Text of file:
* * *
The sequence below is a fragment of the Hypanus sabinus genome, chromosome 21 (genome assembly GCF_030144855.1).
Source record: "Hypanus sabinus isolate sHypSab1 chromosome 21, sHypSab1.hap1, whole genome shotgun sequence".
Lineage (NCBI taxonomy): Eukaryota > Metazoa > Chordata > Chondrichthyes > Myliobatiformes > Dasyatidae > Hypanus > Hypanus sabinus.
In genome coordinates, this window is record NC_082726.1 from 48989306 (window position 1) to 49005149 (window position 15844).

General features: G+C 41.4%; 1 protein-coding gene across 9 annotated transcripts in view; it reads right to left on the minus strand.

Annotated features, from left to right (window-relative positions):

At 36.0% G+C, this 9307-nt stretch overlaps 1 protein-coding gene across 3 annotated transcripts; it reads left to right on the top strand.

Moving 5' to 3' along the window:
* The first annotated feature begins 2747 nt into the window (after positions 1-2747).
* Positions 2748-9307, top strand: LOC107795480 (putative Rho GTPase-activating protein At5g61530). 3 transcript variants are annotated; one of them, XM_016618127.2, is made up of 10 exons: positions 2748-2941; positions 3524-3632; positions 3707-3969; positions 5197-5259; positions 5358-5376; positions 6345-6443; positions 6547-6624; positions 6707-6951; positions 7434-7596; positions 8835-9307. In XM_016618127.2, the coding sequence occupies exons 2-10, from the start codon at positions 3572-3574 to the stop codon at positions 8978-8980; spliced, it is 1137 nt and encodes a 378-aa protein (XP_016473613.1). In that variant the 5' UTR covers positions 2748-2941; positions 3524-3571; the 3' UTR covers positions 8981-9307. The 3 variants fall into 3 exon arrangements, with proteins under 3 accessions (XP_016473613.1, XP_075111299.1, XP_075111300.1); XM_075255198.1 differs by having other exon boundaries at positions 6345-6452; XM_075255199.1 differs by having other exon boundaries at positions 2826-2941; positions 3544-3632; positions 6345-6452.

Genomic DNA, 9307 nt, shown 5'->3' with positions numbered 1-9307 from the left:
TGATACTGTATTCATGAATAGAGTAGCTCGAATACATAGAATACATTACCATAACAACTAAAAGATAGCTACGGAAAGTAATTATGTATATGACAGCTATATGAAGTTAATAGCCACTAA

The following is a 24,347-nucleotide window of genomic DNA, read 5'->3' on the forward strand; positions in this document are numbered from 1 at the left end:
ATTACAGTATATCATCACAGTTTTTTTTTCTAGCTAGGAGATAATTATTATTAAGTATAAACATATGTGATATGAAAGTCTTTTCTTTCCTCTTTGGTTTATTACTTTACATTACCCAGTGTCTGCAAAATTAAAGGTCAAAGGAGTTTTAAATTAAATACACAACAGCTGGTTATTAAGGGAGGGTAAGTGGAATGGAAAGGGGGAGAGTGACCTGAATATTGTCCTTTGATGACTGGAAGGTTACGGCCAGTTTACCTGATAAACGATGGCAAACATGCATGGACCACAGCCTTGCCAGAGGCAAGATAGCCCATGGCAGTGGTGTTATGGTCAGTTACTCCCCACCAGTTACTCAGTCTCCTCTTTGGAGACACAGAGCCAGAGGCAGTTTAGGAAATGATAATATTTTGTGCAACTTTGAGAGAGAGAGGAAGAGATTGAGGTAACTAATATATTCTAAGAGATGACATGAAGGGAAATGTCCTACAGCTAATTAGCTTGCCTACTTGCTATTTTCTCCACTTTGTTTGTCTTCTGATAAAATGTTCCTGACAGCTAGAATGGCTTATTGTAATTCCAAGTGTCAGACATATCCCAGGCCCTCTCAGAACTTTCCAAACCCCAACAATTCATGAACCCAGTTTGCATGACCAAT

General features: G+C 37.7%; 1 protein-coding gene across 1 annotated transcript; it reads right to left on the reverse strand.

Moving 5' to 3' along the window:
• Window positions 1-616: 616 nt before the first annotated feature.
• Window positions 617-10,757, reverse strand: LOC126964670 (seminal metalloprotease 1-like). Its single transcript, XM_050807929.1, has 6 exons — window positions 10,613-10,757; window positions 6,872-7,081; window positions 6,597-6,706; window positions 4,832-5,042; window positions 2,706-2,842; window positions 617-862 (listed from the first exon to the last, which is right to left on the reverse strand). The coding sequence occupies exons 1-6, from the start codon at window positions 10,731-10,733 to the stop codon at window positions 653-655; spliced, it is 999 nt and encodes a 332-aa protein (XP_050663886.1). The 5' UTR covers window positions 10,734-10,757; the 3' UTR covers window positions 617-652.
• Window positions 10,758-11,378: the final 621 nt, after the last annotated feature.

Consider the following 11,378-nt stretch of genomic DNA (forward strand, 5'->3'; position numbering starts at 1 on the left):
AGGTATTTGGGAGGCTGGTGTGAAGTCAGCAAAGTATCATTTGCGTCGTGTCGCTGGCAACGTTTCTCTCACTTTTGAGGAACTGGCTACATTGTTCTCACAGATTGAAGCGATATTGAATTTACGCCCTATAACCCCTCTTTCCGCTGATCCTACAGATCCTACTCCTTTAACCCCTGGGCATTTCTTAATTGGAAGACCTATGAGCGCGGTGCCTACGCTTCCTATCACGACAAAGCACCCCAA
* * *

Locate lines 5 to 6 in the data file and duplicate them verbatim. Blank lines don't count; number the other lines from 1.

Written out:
General features: G+C 41.4%; 1 protein-coding gene across 9 annotated transcripts in view; it reads right to left on the minus strand.

Annotated features, from left to right (window-relative positions):